I will follow this one cause I am doing the same thing, so far no good reviews in anything I had found.
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One of the cheaper solutions is an Apogee Duet (~$300) with an aftermarket breakout cable. Cables are available as a special order from bluejeans @ about $30. If you go this route, be sure get a cable that is purpose built for recording and not a dual purpose playback/recording cable.
And as a special bonus the ADC comes with DAC which is none too shabby. I use it about 80% of the time even though it is sitting next to a Paradesia from MHDT.
There is a a catch... this is a mac only solution as the duet interface is firewire.
I have had great success with (caution: this is a very expensive route):
Analog signal via XLR (I used RCA to XLR cable as the Steelhead only had RCA outputs) to Apogee Rosetta 200 (using its A/D converter), then digital XLR to XLR to Tascam DV-RA1000 recording 24/192 to DVD - you can also go to DSD via DVD, but need to use the Tascam internal converter (the newer one has a built-in hard-drive) all connected to a Big Ben master clock.
I then reversed the signal all the way from DVD via Tascam through the Rosetta D/A into the analog input of the Steelhead for playback. Sounded close to the original record, but not exact.
I now have Esoteric D05 and can play the DVD through the Tascam into the Dual XLR at 24/192 (using the Big Ben) and the recording is sill satisfying. My table was VPI SuperScoutmaster/SuperPlatter with ZYX UniVerse and the ZYX step-up into Manley Steelhead, so clearly not the best system (but probably above average). I have not tried using a computer hard-drive to see if there is any difference (the Big Ben can take an optional Firewire input and can output dual XLR 24/192 along with a clock signal - problem is I think the driver is XP).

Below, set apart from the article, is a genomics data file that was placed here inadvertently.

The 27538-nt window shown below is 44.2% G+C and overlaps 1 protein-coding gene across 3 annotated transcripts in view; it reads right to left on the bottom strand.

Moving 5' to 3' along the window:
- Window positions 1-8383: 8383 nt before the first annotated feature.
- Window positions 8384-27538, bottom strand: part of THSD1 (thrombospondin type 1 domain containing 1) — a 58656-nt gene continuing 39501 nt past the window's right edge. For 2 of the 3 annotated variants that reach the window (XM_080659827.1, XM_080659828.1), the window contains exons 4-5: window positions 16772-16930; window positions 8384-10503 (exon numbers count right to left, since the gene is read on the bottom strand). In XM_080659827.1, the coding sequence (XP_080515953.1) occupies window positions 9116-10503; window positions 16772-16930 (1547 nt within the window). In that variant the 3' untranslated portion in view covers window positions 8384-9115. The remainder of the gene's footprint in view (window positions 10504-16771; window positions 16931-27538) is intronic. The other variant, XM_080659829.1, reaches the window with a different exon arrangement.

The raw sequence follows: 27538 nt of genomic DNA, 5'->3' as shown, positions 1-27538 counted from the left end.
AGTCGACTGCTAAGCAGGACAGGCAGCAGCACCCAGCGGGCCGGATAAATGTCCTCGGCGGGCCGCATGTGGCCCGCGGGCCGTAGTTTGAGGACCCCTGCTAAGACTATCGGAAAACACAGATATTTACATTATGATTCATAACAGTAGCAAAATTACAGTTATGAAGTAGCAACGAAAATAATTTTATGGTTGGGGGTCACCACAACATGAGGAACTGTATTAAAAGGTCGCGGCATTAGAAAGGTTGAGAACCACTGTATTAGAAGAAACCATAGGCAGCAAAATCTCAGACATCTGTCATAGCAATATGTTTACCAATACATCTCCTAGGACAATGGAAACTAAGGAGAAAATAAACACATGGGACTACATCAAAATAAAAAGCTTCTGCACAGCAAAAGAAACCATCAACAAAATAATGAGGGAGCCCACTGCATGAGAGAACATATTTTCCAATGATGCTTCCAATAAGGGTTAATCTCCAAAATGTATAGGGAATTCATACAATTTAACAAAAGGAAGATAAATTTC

I played the 24/192 recorded versions of the direct-to-disc "For Duke" and MFSL "Four Faces of Jazz" and prefer those to the gold CDs; 24/192 is more enjoyable but not as clean and clear, which I attribute in part to the veil of the Steelhead and, surprisingly (at least to me), the Wireworld Gold digital XLR cables (which initially, back in the day, wiped the floor with the twice as expensive Kimber Kable silver digital interconnects that had a thick veil to them; but with the critically revealing Esoteric combo, the "lowly" Apogee Wyde Eye digital XLR cables (not even broken in - I had a pair sitting around and connected them for giggles) made the WireWorld cables sound more like a blanket than a veil - I will give Zu a try some day). So, I think the recorded sound can be vastly improved with the right equipment and interconnects. In any event, the recorded sound was close to the record when played back on the same equipment, which is probably what you are looking for. Only a more revealing system allowed me to hear the veil. There are certainly less expensive routes, but they may end up causing fatigue and disappointment.
I ultimately sold the analog front-end and listen exclusively to digital (the Esoteric is that good, and what I have is near the bottom of the line these days). What really sold me on the digital path was hearing every drum beat and cymbal clearly made by Ringo on every Beatles song listening only to a $9 used CD (I did not buy any Beatles records). Needless to say, along with that and hearing full separation, I have a new found respect for that band and the recording techniques used at the time.
It was easy to download the recorded DVD to files on the computer even at 24/192.